Poor people in Britain – poorer than those in similar-sized economies

Incomes in the West Midlands are significantly lower than in the poorest regions of Germany, France, Belgium, Austria, Denmark, Sweden and Finland.

Incomes in the West Midlands are significantly lower than in the poorest regions of Germany, France, Belgium, Austria, Denmark, Sweden and Finland.

On occasions when ‘the North South divide’ is raised as a political issue, such as George Osborne’s speech on rail connectivity in Manchester last week, this graph from the Office of National Statistics (ONS) is often cited to illustrate the difference in living standards across different parts of Britain.

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It shows the gap between incomes in the highest and lowest region of certain EU countries. The line is longest in the UK, meaning the income gap between inner-London and the West Midlands is bigger than the gap anywhere else in Europe.

It is instructive to note how the West Midlands compares with the poorest region in other countries. Obviously, incomes are far higher than the poorest part of recent EU accession countries like Romania and Bulgaria. They’re also quite a bit higher than the most deprived regions of the countries worst hit by the Eurozone crisis such as Italy, Spain and Greece.

But these are not the countries with which most people would compare the UK. We tend to think of ourselves as enjoying a broadly similar standard of living to North West European states like Germany and France. As such, it is surprising to see that incomes in the West Midlands are significantly lower than in the poorest regions of Germany, France, Belgium, Austria, Denmark, Sweden and Finland.

Different sources and indicators tell a similar story. A report by the High Pay Centre analysed the Organisation of Economic Co-operation and Development’s ‘Better Life Index’, which shows the average income for the richest and poorest fifth of the population in different advanced economies.

Again, the incomes of the poorest fifth in the UK were the lowest in North-West Europe, and closer to those of the poorest fifth in former Eastern bloc countries like Slovenia and the Czech Republic.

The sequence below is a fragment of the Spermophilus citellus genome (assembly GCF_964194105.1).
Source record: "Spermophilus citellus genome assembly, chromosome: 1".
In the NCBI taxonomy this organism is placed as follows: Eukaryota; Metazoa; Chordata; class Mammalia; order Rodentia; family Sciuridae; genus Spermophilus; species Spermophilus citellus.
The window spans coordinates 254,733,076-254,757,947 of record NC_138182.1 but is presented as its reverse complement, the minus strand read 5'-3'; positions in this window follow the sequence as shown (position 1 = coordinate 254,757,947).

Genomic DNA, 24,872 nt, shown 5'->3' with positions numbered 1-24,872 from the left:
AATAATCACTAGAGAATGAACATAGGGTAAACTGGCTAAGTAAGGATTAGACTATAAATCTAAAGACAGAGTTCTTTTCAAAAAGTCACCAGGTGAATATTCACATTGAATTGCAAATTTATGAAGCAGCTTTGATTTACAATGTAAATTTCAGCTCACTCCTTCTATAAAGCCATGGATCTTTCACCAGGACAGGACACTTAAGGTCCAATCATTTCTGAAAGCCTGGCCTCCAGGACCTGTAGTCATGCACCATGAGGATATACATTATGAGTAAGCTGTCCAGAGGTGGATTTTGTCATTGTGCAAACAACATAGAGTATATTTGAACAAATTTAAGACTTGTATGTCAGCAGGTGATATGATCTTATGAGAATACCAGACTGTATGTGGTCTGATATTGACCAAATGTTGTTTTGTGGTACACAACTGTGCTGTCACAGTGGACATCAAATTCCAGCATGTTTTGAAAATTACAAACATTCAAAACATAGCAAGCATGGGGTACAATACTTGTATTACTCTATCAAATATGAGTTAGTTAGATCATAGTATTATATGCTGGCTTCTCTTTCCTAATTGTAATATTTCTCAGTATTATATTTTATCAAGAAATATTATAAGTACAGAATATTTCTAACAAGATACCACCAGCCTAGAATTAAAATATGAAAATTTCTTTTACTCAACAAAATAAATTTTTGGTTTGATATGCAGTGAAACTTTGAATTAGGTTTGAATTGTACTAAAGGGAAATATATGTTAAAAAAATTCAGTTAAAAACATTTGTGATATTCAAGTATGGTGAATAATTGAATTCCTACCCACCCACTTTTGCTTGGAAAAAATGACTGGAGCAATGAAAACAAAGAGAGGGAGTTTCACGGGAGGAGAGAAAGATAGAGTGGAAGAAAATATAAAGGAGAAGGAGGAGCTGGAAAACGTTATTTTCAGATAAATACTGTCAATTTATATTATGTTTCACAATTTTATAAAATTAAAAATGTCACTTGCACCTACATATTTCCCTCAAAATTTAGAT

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Figures from Eurostat published earlier this year showed that of the nine UK regions, just two – London and the South East – enjoy levels of GDP per head higher than the EU average.

Meanwhile figures from Eurostat show that large swathes of the UK including West Wales; Cornwall; Devon; Durham and the Tees Valley; South Yorkshire; Lincolnshire; Shropshire and Staffordshire; Merseyside; Lancashire; the Scottish Highlands; and Northern Ireland are all poorer than any similar-sized sub-region in North West Europe. Inner-London is, by some distance, the richest

These statistics tell a very different story to the narrative based on economic growth statistics of a booming Britain and an ailing Eurozone. How growth is distributed is equally important. They also provide some context to the debates around the work of economist Thomas Piketty, who some commentators argue has overstated the increase in inequality in the UK.

In comparison with other countries, the UK seems very unequal indeed – which means that poor people in this country are much poorer than those in similar-sized but more equal economies.

This arises from economic policy choices that we have made in the UK, leading to an economy based on disproportionately massive pay for a tiny few at the top, mainly in London and the South East, and insecure, low-wage work for those at the bottom.

With inequality now rising again and 80 per cent of new jobs created since 2010 being located London, this situation is likely to get worse not better.

Luke Hildyard works for the High Pay Centre and is a Left Foot Forward contributing editor

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